FOWC with Fandango — Instinct

Without getting all Leroy Jethro Gibbs here … is there any other way to make a decision when you have no hard facts with which to work? It sounds right, doesn’t it?

Except when Gibbs does it, the entire agency agrees. When I do it, no one ever agrees.

If you’re a mother and you know your kid is “off,” you take him or her to the doctor. You don’t wait until the strep throat or whatever it shows up with full symptoms. The doctor promptly tells you he can’t see any problem. You go home. The kid is a mess the next day.

Let’s hear it for instinct!

You hear a noise in your car’s engine. A funny little squeaky noise which comes and goes. Do you wait for the serpentine belt to snap or take it to a mechanic? You take it in. They look. They shrug.A few days later, the transmission falls out. Instinct! Gotta love it.The meteorologists on the television are predicting a few inches of snow, but your bones are screaming “it’s a big one on the way.”

Do you ignore your instinct and believe the guy on TV? Or lay in some supplies, fill the car with gasoline, and bring the candles out … just in case. I mean, what the hell. A few extra items in the house won’t hurt, right?If I have data to work with (better yet, if I had Data to work with), I’ll work with it or him. But through most of real life, we have no facts. We have instinct, experience, “gut feelings.” Plus, we have a sort of prescience that comes with years of making judgment calls, dealing with emergencies … a kind of “know when to hold’em, know when to fold’em” sort of thing.

Unfortunately, the doctors, mechanics, bosses, friends, colleagues et al? They don’t share that with uw. They merely think we are a bit strange. Remarkably, no matter how many times we are proved right? They still won’t believe us.

The next time you just know what’s going to happen? Everyone will completely ignore you. Totally.

So, when you get that deep, gut feeling, the one which tells you a catastrophe is on the way? Run around. Tell everyone. They will ignore you. BUT later — you can enjoy the rare opportunity to tell everyone: “SEE? I TOLD YOU SO!” and they will say, “Yeah, yeah. Right. Uh huh.”Most major decisions in my life have been gut decisions and they usually turned out better than the “rational” ones based on whatever evidence I had. Instinct on the hoof.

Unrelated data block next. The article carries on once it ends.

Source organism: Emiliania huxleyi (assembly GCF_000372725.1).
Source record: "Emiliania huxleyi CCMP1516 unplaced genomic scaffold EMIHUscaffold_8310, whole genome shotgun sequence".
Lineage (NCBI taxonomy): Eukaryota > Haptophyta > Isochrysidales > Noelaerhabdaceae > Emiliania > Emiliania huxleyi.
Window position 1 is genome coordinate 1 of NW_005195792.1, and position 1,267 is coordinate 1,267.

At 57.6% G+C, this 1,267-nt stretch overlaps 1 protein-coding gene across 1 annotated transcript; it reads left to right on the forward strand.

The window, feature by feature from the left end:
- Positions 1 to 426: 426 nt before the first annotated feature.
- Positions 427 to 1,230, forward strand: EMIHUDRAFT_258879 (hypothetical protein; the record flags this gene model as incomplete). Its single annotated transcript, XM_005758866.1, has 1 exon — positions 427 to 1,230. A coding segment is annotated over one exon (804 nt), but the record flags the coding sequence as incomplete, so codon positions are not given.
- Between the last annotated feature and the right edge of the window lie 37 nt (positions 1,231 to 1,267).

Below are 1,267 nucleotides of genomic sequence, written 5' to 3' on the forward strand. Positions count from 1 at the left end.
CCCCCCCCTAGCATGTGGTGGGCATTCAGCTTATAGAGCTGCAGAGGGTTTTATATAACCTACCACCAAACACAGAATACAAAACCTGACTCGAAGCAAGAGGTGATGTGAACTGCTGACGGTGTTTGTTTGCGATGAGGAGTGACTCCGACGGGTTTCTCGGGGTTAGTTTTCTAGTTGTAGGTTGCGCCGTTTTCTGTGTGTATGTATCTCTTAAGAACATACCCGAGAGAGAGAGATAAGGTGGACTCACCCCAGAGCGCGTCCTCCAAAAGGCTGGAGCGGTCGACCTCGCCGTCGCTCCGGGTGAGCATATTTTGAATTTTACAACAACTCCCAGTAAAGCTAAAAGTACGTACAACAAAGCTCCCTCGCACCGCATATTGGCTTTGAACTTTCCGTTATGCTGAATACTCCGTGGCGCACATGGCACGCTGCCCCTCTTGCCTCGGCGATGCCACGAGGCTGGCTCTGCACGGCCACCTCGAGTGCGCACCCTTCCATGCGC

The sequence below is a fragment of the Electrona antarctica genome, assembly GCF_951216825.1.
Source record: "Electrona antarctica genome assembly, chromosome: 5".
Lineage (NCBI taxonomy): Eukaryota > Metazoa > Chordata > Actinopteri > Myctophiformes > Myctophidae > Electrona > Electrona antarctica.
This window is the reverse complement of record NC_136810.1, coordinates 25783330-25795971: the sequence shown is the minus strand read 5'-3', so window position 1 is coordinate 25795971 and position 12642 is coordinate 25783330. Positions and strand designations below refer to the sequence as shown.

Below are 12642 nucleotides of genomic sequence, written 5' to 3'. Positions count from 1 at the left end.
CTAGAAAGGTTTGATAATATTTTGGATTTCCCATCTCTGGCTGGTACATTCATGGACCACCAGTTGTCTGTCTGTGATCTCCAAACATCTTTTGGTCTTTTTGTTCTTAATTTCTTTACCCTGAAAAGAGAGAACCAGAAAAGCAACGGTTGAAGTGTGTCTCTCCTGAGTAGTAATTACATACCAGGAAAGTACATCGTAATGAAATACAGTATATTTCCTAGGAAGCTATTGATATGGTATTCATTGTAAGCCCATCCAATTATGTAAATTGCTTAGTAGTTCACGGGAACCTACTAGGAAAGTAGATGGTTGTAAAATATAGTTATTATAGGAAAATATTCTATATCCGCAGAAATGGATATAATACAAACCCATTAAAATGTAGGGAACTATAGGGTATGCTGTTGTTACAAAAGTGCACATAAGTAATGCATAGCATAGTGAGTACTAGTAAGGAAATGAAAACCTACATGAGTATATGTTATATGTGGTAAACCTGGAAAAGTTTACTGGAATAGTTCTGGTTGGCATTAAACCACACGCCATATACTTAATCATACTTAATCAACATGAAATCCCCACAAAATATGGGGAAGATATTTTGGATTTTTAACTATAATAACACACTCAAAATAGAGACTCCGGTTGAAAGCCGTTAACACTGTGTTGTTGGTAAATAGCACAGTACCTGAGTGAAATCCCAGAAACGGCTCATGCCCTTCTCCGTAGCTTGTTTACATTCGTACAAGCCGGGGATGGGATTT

I think it’s how we contact the basic, hard-wired knowledge in our brains.

If only someone would occasionally agree with us.

Author: Marilyn Armstrong

Opinionated writer with hopes for a better future for all of us!

21 thoughts on “INSTINCT OR THE GIBB’S THEORY OF “GOING WITH THE GUT” – Marilyn Armstrong”

    1. Of course, I’m not talking about the kind of decision which really requires facts — like buying a house, for example. More like emotional decisions or decision where emotions are an important part of the process.

      Liked by 1 person

  1. I love the bravado/grit of “going with your gut”. It’s part of the Leroy Jethro Gibbs character. But (if memory serves me well here), I never went on TV with a news report, based on my gut. Not in the real world. You need hard evidence and reliable sources to corroborate your “intel”.
    Gut instinct was never part of “Journalism 101”. We often used it to go, step by step, in chasing the story. Sometimes, gut helped you find a perp on the run or an elusive piece of evidence – but gut never was the end-all gavel the story closed device.


  2. My gut is telling me that Donald Trump will somehow prevail, the Dems will fold like origami, and America is screwed. I hope like hell my gut is wrong.